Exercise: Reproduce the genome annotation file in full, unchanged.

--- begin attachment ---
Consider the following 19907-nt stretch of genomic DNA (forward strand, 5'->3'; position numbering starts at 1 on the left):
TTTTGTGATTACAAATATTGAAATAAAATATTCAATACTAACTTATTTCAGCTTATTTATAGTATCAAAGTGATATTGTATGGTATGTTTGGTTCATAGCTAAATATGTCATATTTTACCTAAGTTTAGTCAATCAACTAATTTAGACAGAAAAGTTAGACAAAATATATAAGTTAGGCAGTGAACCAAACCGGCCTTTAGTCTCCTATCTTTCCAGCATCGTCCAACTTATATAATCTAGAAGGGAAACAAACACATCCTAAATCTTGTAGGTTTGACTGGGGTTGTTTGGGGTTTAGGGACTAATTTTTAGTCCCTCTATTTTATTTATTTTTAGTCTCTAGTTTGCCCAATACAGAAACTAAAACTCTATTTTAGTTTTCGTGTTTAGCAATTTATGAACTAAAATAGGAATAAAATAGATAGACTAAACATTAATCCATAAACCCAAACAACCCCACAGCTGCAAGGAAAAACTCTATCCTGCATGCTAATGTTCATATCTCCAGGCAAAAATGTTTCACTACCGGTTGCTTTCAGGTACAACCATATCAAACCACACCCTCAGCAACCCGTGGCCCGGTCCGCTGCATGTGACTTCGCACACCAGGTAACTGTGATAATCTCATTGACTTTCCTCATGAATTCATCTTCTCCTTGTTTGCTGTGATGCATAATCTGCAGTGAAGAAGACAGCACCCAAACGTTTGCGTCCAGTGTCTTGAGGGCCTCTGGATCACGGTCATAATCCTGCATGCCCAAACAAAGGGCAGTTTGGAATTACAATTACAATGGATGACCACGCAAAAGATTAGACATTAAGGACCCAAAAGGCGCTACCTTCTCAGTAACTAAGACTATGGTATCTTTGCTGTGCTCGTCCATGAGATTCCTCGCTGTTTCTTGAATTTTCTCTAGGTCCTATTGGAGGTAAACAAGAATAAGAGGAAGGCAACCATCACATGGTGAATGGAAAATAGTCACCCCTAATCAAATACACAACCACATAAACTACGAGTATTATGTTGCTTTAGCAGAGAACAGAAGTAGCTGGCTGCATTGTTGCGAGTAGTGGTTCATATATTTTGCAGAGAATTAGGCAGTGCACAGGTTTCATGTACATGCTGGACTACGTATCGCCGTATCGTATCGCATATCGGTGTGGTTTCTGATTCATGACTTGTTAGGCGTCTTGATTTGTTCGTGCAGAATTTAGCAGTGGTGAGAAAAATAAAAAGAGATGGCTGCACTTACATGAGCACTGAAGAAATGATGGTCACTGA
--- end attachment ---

Consider the following 19907-nt stretch of genomic DNA (forward strand, 5'->3'; position numbering starts at 1 on the left):
TTTTGTGATTACAAATATTGAAATAAAATATTCAATACTAACTTATTTCAGCTTATTTATAGTATCAAAGTGATATTGTATGGTATGTTTGGTTCATAGCTAAATATGTCATATTTTACCTAAGTTTAGTCAATCAACTAATTTAGACAGAAAAGTTAGACAAAATATATAAGTTAGGCAGTGAACCAAACCGGCCTTTAGTCTCCTATCTTTCCAGCATCGTCCAACTTATATAATCTAGAAGGGAAACAAACACATCCTAAATCTTGTAGGTTTGACTGGGGTTGTTTGGGGTTTAGGGACTAATTTTTAGTCCCTCTATTTTATTTATTTTTAGTCTCTAGTTTGCCCAATACAGAAACTAAAACTCTATTTTAGTTTTCGTGTTTAGCAATTTATGAACTAAAATAGGAATAAAATAGATAGACTAAACATTAATCCATAAACCCAAACAACCCCACAGCTGCAAGGAAAAACTCTATCCTGCATGCTAATGTTCATATCTCCAGGCAAAAATGTTTCACTACCGGTTGCTTTCAGGTACAACCATATCAAACCACACCCTCAGCAACCCGTGGCCCGGTCCGCTGCATGTGACTTCGCACACCAGGTAACTGTGATAATCTCATTGACTTTCCTCATGAATTCATCTTCTCCTTGTTTGCTGTGATGCATAATCTGCAGTGAAGAAGACAGCACCCAAACGTTTGCGTCCAGTGTCTTGAGGGCCTCTGGATCACGGTCATAATCCTGCATGCCCAAACAAAGGGCAGTTTGGAATTACAATTACAATGGATGACCACGCAAAAGATTAGACATTAAGGACCCAAAAGGCGCTACCTTCTCAGTAACTAAGACTATGGTATCTTTGCTGTGCTCGTCCATGAGATTCCTCGCTGTTTCTTGAATTTTCTCTAGGTCCTATTGGAGGTAAACAAGAATAAGAGGAAGGCAACCATCACATGGTGAATGGAAAATAGTCACCCCTAATCAAATACACAACCACATAAACTACGAGTATTATGTTGCTTTAGCAGAGAACAGAAGTAGCTGGCTGCATTGTTGCGAGTAGTGGTTCATATATTTTGCAGAGAATTAGGCAGTGCACAGGTTTCATGTACATGCTGGACTACGTATCGCCGTATCGTATCGCATATCGGTGTGGTTTCTGATTCATGACTTGTTAGGCGTCTTGATTTGTTCGTGCAGAATTTAGCAGTGGTGAGAAAAATAAAAAGAGATGGCTGCACTTACATGAGCACTGAAGAAATGATGGTCACTGA